The British girl band are feeling inspired after watching the ‘This Is It’ DVD – which featured rehearsal footage from the late star’s planned London residency, which was scheduled to begin just weeks after his death from acute Propofol intoxication last June – and want to make their live shows more of a “spectacle”.
Singer Una Healey explained: “We are always dreaming about what we could do as a band. I was watching Michael Jackson’s ‘This Is It’ last night and that would have been one hell of a show. Like MJ showed, it should be all about the spectacle. He can’t use them now, so maybe we can steal his ideas.
“It doesn’t feel like we are anywhere near where we would love to be. Our journey is only halfway through. We’ve already started writing songs for album four and our plan is to make at least five albums.”
The ‘Ego’ hitmakers –made up of Una, Mollie King, Frankie Sandford, Vanessa White and Rochelle Wiseman –also insisted fellow five-piece girl band Girls Aloud are not their rivals and they are in favour of female groups dominating the charts.
Mollie added to the Daily Star newspaper: “As far as I’m concerned, girls are dominating and will for a long time. The guys have still got a long way to go. I’m a very girl power person.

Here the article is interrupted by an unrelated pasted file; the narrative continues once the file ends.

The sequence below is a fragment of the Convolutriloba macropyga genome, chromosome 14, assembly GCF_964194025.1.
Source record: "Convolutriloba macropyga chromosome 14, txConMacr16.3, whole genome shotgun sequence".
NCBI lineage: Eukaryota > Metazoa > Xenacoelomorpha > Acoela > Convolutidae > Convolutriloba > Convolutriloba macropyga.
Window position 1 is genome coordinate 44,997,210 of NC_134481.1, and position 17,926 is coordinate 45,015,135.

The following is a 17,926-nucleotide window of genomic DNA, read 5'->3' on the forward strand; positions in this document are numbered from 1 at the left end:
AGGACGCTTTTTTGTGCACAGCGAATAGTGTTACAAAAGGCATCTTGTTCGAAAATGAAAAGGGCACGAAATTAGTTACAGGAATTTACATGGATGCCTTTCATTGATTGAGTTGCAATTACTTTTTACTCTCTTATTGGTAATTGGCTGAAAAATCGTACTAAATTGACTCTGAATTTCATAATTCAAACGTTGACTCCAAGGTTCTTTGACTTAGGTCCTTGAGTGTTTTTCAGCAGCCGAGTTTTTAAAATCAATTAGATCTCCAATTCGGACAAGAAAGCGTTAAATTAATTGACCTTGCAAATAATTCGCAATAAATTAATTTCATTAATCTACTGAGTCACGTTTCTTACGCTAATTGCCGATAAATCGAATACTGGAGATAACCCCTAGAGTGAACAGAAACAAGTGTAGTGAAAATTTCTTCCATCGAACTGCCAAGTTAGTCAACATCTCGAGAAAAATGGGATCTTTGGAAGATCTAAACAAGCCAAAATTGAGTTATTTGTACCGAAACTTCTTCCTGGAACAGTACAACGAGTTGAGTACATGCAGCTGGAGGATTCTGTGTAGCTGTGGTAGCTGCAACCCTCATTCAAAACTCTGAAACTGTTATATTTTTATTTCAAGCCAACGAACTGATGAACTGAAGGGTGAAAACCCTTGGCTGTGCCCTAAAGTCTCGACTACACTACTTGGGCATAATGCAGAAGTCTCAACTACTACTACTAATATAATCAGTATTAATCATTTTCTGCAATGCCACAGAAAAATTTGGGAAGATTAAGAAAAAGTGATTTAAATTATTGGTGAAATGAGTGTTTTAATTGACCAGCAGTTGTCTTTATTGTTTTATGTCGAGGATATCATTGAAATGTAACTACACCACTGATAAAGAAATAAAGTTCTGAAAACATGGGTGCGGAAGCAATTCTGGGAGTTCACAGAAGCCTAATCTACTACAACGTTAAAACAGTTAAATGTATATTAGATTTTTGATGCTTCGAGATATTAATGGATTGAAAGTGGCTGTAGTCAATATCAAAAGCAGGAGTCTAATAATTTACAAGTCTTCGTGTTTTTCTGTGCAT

“When Girls Aloud return to the scene – and that will hopefully be soon – then there’ll be absolutely no competition.”
Una Healy wants to scream. “The worst thing about being in a pop band are the paparazzi,” fumes The Saturdays singer. “I was on holidays and they were in the bloody bushes. I had no idea. I was out there having a normal holiday and the next thing I’m all over the papers.”We’ve caught Healy at an awkward moment. Some unflattering paparazzi shots of the Thurles brunette have just hit the web.
Snapped on her way home from a London club the 28-year-old looks as if she’s swallowed a jellied eel: her cheeks are puce and puffy, her eyes appear to be pointing in opposing directions.
Adding to the insult, a gossip website has managed to misspell ‘Una’.
“Some of the photographers are good,” she says, calming down a bit. “They’ll take pictures of you looking good in a nice dress. That’s fine. They’re in your face. You know they are there. It’s the other ones, the nasty ones who hide in bushes.”
In other words, it’s simply another day in the life of an up-and-coming pop star. With Girls Aloud away trying to work out if they still even want to be in a group together, Healy and her Saturdays band-mates have the music universe at their feet.
To capitalise on the sudden absence of any meaningful competition, they’ve rushed out a new mini LP, just six months after their last proper album.
‘We’re a pop band. People can call us manufactured in that we sing other people’s songs. Doesn’t everybody in the pop industry? It’s stating the obvious. I’ve written songs. I’ve won song contests. I don’t need to prove to the world — ‘look at me, I’m a brilliant writer’.”
With a string of top 10 hits under her belt and a Saturdays’ reality television show soon to hit screens, it’s been a long strange journey for Healy.
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